Most wrench handles range from 5 inches to 2 feet long. The longer the handle, the greater the torque force the wrench can apply to the nut or bolt. Long handles can be unwieldy in tight spots, though, so the best wrench length will depend on the task at hand.

Often, the best way to purchase wrenches is in sets that include graduated-size openings, so that you have the correct tools on hand for whatever project lands on your to-do list. And, if you will be using the wrenches frequently, it’s a good idea to invest in quality—strong, specialty tools manufactured from an alloy significantly stronger than sheet metal. Since a set of precision wrenches matching this description can retail for more than $300, you can rest easy knowing that nearly every size wrench, both SAE and metric, is also available individually. If you’re not ready to invest in a large set, or if your set doesn’t contain the specific size you need, you can purchase a single wrench for the next immediate project.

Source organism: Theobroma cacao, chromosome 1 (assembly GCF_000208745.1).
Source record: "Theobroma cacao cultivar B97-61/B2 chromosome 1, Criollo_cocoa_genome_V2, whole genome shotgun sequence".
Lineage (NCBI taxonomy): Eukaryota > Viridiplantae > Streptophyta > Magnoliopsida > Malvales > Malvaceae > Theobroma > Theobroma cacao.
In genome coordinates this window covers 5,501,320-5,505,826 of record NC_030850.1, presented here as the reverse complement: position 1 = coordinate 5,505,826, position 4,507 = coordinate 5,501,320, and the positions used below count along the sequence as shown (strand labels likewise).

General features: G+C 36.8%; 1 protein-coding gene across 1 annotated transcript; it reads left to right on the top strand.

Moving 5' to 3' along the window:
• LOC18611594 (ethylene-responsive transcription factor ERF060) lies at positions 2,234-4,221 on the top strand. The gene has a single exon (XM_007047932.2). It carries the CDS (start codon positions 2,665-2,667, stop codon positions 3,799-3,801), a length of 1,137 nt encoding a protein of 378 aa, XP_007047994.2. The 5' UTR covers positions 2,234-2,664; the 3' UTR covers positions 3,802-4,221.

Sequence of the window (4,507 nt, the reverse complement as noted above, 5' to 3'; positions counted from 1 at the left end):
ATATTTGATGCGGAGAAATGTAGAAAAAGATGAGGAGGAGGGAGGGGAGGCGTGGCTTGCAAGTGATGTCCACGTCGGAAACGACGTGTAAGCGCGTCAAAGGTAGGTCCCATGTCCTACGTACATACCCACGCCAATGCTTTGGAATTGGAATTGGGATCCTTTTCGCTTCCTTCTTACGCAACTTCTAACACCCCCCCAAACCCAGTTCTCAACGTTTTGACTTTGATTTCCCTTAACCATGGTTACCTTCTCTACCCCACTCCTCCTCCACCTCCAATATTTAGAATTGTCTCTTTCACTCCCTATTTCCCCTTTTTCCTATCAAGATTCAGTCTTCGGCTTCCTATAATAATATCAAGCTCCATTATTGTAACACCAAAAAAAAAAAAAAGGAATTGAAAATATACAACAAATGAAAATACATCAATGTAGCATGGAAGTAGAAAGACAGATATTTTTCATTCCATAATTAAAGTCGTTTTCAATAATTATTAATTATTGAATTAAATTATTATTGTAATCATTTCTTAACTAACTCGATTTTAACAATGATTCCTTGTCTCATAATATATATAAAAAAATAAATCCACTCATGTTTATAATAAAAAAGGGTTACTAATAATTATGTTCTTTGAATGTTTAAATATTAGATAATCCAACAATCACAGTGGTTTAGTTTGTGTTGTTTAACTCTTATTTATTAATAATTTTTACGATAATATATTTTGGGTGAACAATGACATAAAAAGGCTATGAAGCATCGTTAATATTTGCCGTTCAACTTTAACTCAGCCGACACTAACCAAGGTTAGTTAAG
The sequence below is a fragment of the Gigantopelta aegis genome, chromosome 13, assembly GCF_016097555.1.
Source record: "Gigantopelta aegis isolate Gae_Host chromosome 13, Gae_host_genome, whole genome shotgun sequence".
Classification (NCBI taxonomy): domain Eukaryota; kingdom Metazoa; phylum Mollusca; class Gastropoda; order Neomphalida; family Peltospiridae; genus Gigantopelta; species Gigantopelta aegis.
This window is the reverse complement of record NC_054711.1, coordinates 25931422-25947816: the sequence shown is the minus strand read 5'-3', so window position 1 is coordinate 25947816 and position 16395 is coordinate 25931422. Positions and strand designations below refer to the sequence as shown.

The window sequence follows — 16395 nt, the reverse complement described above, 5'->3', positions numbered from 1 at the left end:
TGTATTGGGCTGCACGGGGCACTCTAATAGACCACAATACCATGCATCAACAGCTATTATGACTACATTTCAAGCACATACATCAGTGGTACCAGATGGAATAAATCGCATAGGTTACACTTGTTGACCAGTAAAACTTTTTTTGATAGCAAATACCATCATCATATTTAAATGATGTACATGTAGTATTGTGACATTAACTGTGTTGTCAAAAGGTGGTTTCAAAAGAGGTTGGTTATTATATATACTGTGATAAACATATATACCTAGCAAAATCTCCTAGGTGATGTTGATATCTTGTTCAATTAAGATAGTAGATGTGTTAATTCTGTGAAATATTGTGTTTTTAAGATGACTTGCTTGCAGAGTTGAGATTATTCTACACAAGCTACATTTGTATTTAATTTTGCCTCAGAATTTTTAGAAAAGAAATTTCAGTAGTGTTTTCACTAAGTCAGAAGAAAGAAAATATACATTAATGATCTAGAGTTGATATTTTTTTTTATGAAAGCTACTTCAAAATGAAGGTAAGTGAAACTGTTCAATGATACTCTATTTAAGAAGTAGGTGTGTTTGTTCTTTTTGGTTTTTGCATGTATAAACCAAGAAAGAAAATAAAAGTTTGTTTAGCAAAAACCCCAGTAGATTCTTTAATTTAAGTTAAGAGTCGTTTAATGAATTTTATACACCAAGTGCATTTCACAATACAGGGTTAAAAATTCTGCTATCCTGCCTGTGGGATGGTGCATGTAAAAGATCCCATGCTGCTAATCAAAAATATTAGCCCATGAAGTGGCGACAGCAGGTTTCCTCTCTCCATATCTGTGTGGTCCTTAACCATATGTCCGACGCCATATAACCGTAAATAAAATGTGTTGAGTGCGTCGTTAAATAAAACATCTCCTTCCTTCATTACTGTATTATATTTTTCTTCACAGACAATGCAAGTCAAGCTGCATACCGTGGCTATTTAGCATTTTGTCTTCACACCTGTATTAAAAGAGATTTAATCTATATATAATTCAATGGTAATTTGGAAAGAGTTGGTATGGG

Types of Wrenches - Open-End Wrenches


WRENCH TYPE: Open-end Wrench
No DIY toolbox is complete without at least a handful of open-end wrenches. One or both ends on this hand tool feature flat interior C-shaped jaws—and if both wrench heads are open, they’ll be of different sizes—that slip snugly along the sides of a nut or bolt, allowing you to exert torque pressure in either direction. After each turn of the nut, you must reposition an open-end wrench before turning again.

Best For: Narrow spots where you only have access to the side of the nut. If you don’t have enough room to slip a box-end wrench (see below) over the top of a nut, an open-end wrench is your best option. For a good starter set, try Zenith Industries’ Double Open End Wrench Set ($12.99 for an 8-piece set from Amazon).

Types of Wrenches - Box-End Wrenches


WRENCH TYPE: Box-end Wrench